Wednesday, May 16, 2007

Does Fiction Writing Help Students Write Nonfiction?

I think it does!

I've been thinking about this topic as I've prepared a proposal for the IRA (International Reading Association) 2008 conference. My main idea is that there are many crossover skills between fiction and nonfiction such as focus, organization, including appropriate details, and practicing writing mechanics. On top of that, writing a short story that the student has brainstormed herself is more fun (and actually more work, but don't tell anyone!) than writing the traditional 5-paragraph essay. I also think that students who have practiced using figurative language, imagery, and literary techniques when writing a story will be more likely to use these devices when writing nonfiction. With the addition of the written portion of the SAT, it seems that fiction writing can be one way to help students become more well-rounded writers comfortable using a variety of literary devices.

If you have had experience teaching fiction to intermediate or middle school students and have seen crossover of these writing skills to essays or research writing, please e-mail me at


Sherry said...

Interesting idea, and it makes sense. I'll definitely keep it in mind.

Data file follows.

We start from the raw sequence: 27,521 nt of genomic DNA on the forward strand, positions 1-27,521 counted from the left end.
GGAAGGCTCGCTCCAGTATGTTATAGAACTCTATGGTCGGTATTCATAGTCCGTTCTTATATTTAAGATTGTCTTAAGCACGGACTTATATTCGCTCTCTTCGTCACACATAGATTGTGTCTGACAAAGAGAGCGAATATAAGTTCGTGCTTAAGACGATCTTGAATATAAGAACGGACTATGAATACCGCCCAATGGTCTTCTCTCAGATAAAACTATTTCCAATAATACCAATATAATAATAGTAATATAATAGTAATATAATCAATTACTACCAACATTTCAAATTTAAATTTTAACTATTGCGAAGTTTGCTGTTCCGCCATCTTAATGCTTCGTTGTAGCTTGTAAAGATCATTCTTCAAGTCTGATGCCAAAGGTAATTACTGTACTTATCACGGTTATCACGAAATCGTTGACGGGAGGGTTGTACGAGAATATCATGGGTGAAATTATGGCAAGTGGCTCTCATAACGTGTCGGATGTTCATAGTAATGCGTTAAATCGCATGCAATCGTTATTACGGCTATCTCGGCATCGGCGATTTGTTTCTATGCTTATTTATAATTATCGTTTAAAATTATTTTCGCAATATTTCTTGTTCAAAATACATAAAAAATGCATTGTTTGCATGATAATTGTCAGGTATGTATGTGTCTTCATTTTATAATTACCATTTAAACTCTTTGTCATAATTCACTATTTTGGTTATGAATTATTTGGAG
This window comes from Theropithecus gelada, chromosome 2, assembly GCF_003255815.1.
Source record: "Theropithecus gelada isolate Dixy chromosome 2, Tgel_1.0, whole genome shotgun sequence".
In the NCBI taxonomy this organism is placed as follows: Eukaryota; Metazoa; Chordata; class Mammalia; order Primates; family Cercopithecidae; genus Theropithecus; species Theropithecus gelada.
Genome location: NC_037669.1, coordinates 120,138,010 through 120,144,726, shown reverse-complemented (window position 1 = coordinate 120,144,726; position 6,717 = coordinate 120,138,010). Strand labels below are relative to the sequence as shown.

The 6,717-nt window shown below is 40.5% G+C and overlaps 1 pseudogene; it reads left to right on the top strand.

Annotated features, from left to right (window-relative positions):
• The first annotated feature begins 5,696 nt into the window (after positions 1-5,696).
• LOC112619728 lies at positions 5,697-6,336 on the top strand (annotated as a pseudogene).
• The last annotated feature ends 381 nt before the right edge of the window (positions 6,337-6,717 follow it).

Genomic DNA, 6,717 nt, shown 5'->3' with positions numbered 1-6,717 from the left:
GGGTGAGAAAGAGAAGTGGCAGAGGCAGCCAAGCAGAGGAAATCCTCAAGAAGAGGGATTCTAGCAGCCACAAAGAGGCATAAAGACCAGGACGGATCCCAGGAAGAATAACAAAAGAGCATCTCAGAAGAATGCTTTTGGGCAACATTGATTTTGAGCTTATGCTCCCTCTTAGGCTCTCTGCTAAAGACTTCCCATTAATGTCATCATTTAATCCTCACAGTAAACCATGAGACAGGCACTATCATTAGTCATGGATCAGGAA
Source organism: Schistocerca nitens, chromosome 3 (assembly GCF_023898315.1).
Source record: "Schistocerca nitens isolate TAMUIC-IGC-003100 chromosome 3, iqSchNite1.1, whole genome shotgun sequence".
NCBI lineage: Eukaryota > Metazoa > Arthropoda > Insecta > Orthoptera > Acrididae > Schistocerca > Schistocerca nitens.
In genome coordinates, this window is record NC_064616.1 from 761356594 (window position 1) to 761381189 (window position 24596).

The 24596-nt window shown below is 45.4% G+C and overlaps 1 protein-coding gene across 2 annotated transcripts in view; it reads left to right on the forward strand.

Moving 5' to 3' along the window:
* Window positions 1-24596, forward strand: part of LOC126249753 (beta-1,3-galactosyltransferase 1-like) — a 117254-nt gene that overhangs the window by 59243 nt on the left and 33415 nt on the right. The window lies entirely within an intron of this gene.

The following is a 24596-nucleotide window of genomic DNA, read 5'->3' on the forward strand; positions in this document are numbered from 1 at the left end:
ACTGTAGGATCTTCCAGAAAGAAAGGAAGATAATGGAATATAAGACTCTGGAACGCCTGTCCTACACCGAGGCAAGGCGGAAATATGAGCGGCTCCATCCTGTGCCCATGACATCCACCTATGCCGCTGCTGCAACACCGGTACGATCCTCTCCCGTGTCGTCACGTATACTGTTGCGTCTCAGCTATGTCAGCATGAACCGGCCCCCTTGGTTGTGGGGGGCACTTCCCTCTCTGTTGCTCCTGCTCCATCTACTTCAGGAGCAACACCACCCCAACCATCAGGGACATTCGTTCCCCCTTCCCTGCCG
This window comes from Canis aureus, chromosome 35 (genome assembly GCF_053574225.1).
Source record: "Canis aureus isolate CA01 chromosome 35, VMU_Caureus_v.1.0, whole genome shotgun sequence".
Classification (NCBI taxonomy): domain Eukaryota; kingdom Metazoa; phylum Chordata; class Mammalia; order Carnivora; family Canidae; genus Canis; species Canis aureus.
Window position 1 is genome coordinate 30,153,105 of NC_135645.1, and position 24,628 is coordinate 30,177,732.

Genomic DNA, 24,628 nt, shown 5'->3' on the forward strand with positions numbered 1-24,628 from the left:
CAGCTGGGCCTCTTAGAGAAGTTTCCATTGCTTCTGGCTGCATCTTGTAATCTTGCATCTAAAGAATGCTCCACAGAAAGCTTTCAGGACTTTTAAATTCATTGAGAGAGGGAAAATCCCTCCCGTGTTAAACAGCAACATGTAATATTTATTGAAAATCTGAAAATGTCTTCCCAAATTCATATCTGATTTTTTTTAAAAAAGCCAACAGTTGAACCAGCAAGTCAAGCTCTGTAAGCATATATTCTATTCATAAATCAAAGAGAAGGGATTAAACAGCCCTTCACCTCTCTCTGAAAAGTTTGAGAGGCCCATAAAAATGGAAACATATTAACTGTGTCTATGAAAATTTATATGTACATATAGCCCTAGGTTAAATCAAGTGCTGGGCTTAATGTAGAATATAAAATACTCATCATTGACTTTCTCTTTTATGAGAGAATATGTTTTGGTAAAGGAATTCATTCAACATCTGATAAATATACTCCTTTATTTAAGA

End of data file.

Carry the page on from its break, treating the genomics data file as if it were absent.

Jan said...

In looking for some sites about teaching fiction writing, I happened upon your blog. I am a long time teacher of first year college writing, and more and more I find myself gravitating toward creative non-fiction and fiction modes as ways of teaching my students how to write. I completely agree with you that the skills transfer; and overall, students enjoy the experience of creative writing far more than some of the more artificial rhetorical modes that are expected of them.

Carol Baldwin said...

Thanks for finding my blog. Obviously I agree with your sentiments. Not only are creative non-fiction and fiction writing more fun, I find there is greater ownership for students when they come up with original ideas. And their expository writing will sparkle as they experiment with figurative language, vivid verbs, and image-driven adjectives!
IF you want, send me your e-mail address so we can correspond.


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